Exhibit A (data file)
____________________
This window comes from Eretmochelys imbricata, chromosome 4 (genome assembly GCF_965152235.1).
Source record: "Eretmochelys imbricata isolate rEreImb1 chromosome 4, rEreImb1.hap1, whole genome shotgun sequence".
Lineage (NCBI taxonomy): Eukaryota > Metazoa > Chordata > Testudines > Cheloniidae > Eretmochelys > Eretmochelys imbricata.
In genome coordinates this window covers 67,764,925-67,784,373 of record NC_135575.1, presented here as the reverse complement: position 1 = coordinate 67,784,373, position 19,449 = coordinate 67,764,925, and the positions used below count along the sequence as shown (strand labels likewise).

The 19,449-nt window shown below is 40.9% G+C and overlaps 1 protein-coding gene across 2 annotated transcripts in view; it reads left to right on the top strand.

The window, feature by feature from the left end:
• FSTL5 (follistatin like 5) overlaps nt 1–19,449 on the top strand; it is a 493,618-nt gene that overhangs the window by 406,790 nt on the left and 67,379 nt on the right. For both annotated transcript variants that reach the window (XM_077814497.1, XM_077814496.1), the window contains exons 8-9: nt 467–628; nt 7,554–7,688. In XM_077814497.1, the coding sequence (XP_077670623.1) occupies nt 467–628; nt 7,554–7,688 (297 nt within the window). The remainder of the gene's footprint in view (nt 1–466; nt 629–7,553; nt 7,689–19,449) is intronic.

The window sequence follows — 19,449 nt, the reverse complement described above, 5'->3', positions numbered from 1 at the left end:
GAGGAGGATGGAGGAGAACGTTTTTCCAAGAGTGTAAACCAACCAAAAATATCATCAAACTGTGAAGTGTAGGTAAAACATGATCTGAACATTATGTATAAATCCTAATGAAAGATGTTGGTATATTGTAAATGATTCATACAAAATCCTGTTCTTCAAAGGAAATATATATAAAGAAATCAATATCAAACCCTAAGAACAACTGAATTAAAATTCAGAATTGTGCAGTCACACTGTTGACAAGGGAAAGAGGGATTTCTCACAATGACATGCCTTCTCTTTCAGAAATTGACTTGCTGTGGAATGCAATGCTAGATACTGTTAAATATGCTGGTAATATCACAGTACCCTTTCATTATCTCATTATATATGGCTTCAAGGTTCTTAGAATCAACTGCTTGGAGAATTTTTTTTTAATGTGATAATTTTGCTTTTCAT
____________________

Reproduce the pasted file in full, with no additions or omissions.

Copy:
This window comes from Eretmochelys imbricata, chromosome 4 (genome assembly GCF_965152235.1).
Source record: "Eretmochelys imbricata isolate rEreImb1 chromosome 4, rEreImb1.hap1, whole genome shotgun sequence".
Lineage (NCBI taxonomy): Eukaryota > Metazoa > Chordata > Testudines > Cheloniidae > Eretmochelys > Eretmochelys imbricata.
In genome coordinates this window covers 67,764,925-67,784,373 of record NC_135575.1, presented here as the reverse complement: position 1 = coordinate 67,784,373, position 19,449 = coordinate 67,764,925, and the positions used below count along the sequence as shown (strand labels likewise).

The 19,449-nt window shown below is 40.9% G+C and overlaps 1 protein-coding gene across 2 annotated transcripts in view; it reads left to right on the top strand.

The window, feature by feature from the left end:
• FSTL5 (follistatin like 5) overlaps nt 1–19,449 on the top strand; it is a 493,618-nt gene that overhangs the window by 406,790 nt on the left and 67,379 nt on the right. For both annotated transcript variants that reach the window (XM_077814497.1, XM_077814496.1), the window contains exons 8-9: nt 467–628; nt 7,554–7,688. In XM_077814497.1, the coding sequence (XP_077670623.1) occupies nt 467–628; nt 7,554–7,688 (297 nt within the window). The remainder of the gene's footprint in view (nt 1–466; nt 629–7,553; nt 7,689–19,449) is intronic.

The window sequence follows — 19,449 nt, the reverse complement described above, 5'->3', positions numbered from 1 at the left end:
GAGGAGGATGGAGGAGAACGTTTTTCCAAGAGTGTAAACCAACCAAAAATATCATCAAACTGTGAAGTGTAGGTAAAACATGATCTGAACATTATGTATAAATCCTAATGAAAGATGTTGGTATATTGTAAATGATTCATACAAAATCCTGTTCTTCAAAGGAAATATATATAAAGAAATCAATATCAAACCCTAAGAACAACTGAATTAAAATTCAGAATTGTGCAGTCACACTGTTGACAAGGGAAAGAGGGATTTCTCACAATGACATGCCTTCTCTTTCAGAAATTGACTTGCTGTGGAATGCAATGCTAGATACTGTTAAATATGCTGGTAATATCACAGTACCCTTTCATTATCTCATTATATATGGCTTCAAGGTTCTTAGAATCAACTGCTTGGAGAATTTTTTTTTAATGTGATAATTTTGCTTTTCAT